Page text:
We’re taking a closer look at the relationship between testosterone and a good night’s sleep
Getting older comes with its fair share of challenges – from aches and pains to tiredness. Part of this is the result of a drop in key hormones, including testosterone. And contrary to popular belief, testosterone is a critical hormone for both men and women.
The relationship between ageing and testosterone has been widely studied and discussed. By the age of 30, testosterone levels begin to drop be around one per cent per year on average, meaning that by the time men and women reach their 40s and 50s, they may start to experience symptoms of low testosterone production like tiredness and a diminished sex drive.
But as well as age, there are other factors that can play a part in determining testosterone levels, including sleep. By exploring the connection between these two factors, you could improve your testosterone levels, and your wellbeing overall.
Sleep and testosterone production
It’s no secret that a good night’s sleep is important for your health, but many people aren’t aware of how sleep can impact your testosterone levels specifically.
Generally speaking, your testosterone levels increase as you sleep and decrease the longer you are awake. The highest levels of testosterone production occur during the REM stage of sleep. As a result, it doesn’t take long for poor sleep quality to cause lowering levels of testosterone.
In fact, one study published in the Asian Journal of Andrology found that after 8 days of 5.5 hours of sleep or less each night, participants in the study showed a 10-15 per cent drop in testosterone production on average.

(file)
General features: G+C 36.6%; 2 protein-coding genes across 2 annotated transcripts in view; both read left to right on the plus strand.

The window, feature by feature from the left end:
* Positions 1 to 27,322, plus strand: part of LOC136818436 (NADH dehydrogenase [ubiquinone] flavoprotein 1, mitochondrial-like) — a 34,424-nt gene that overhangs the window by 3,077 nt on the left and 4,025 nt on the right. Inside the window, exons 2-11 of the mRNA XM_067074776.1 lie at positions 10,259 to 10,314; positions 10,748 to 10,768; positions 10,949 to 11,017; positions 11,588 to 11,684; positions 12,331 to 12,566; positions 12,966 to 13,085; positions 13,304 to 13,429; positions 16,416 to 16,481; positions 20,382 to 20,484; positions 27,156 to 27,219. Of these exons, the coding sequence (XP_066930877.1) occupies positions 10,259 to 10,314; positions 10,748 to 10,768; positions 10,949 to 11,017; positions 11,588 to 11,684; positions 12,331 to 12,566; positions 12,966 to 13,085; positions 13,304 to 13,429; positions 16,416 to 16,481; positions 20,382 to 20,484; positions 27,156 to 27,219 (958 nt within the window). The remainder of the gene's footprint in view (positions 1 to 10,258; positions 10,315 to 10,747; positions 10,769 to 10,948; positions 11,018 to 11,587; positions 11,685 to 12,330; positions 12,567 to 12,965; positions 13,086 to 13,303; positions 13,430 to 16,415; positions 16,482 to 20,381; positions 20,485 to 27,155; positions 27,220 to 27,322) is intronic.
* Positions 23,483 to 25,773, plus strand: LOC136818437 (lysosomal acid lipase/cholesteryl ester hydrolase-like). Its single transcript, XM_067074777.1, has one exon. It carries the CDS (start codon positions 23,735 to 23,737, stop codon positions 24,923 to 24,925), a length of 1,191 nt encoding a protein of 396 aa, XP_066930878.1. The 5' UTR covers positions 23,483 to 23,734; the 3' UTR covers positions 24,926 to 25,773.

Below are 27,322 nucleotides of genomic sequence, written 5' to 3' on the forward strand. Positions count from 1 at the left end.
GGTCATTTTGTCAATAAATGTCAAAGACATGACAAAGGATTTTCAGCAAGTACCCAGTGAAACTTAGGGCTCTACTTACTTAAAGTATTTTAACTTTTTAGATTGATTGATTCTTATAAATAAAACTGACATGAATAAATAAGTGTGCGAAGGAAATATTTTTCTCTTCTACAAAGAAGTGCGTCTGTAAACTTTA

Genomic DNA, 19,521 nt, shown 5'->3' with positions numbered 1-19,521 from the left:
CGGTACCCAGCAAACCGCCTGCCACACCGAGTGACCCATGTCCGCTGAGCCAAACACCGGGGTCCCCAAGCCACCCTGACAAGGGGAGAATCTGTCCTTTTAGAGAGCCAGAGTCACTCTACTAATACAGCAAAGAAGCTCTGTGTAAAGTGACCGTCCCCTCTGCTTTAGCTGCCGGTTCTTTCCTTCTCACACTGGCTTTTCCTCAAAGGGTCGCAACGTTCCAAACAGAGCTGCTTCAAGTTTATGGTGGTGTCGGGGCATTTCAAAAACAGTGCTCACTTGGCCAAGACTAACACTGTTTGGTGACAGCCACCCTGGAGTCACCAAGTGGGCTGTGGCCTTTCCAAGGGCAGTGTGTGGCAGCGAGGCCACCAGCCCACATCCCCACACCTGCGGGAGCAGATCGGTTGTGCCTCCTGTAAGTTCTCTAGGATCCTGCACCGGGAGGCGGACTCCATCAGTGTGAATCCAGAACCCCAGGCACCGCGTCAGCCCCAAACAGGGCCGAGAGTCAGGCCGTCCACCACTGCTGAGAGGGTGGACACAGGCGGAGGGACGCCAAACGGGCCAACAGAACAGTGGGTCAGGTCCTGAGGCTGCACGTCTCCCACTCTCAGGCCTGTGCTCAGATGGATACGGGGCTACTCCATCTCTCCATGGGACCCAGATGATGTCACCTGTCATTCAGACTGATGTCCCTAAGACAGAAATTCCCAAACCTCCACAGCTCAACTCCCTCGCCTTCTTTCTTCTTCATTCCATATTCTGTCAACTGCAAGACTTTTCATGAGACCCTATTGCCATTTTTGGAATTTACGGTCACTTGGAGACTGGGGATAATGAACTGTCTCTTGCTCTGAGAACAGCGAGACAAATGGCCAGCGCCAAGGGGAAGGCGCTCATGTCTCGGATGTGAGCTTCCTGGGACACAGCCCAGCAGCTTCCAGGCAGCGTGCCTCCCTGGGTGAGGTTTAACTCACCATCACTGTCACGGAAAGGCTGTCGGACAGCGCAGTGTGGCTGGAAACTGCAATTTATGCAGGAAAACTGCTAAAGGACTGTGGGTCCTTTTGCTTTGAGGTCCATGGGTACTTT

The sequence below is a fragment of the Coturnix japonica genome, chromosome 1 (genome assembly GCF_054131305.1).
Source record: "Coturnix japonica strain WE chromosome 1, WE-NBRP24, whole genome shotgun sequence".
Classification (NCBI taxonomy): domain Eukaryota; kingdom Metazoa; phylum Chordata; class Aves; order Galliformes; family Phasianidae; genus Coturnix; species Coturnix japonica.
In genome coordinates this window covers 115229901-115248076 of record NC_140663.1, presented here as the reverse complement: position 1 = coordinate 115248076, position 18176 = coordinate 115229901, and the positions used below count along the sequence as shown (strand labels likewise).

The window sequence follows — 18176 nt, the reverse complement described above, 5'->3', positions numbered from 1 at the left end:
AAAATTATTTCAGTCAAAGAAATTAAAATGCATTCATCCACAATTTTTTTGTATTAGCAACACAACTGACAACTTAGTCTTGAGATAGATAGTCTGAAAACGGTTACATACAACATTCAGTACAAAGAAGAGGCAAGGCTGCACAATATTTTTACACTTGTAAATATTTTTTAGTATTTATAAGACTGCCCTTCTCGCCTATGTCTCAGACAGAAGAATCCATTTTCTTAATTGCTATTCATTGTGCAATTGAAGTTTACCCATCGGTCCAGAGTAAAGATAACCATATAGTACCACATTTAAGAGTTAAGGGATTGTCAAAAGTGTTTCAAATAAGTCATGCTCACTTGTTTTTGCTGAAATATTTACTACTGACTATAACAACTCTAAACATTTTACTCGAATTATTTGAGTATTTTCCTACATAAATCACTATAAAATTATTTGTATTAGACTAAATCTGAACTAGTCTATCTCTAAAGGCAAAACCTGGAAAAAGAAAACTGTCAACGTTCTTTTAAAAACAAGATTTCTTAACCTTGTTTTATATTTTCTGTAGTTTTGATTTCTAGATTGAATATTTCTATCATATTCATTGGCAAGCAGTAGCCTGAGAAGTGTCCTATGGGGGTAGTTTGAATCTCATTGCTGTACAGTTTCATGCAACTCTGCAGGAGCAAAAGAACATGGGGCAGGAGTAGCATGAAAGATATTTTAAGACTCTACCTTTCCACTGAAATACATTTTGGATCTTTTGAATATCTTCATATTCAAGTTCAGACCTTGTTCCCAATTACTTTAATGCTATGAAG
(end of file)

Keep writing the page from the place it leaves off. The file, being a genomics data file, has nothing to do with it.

The study concluded that these findings were the result of participants being unable to stay in deep sleep long enough to receive the natural benefits that come with it.
Why is testosterone important?
It’s clear that sleep can help to improve your testosterone levels, but that still doesn’t answer why you should be worrying about your testosterone levels in the first place.
Like many hormones, testosterone is key to your overall health. Some of the most prominent benefits of a healthy testosterone balance include:
- Maintaining a healthy libido. This is what the hormone is most commonly associated with, as lower levels of testosterone can indeed lead to a reduced sex drive in men and women alike. A fraction of men suffering with erectile dysfunction can also trace the condition back to low testosterone levels.
- Building muscle. The hormone has a part to play in developing strength and building muscle, as it assists with protein synthesis and increases neurotransmitters that help with muscle tissue growth.
- Burning fat. Lower testosterone levels have been linked to an increase in body fat, meaning a good night’s sleep is key to effective weight management.
- Injury prevention. One multi-year study of NBA players found that players who experienced a drop in testosterone levels showed a “statistically significant increase in injury risk.”
- Brain health. As well as benefitting your body, testosterone is also important for keeping your brain healthy. One 2014 study found that increased testosterone levels had a profound effect on the brain’s ability to identify and react to threats.
Do women need testosterone too?
We often associate testosterone exclusively with men, but the reality is that low testosterone levels aren’t just a male problem. While women do have naturally lower testosterone levels than men, they still require a certain level of testosterone for their health and energy levels.
Women who suffer from low testosterone experience similar symptoms to men suffering from the condition, namely a diminished libido, increased tiredness and a loss of muscle mass and strength.
Taking the time to get the recommended seven to nine hours of quality sleep is key to maintaining a healthy level of testosterone, giving you the energy you need to get through your day.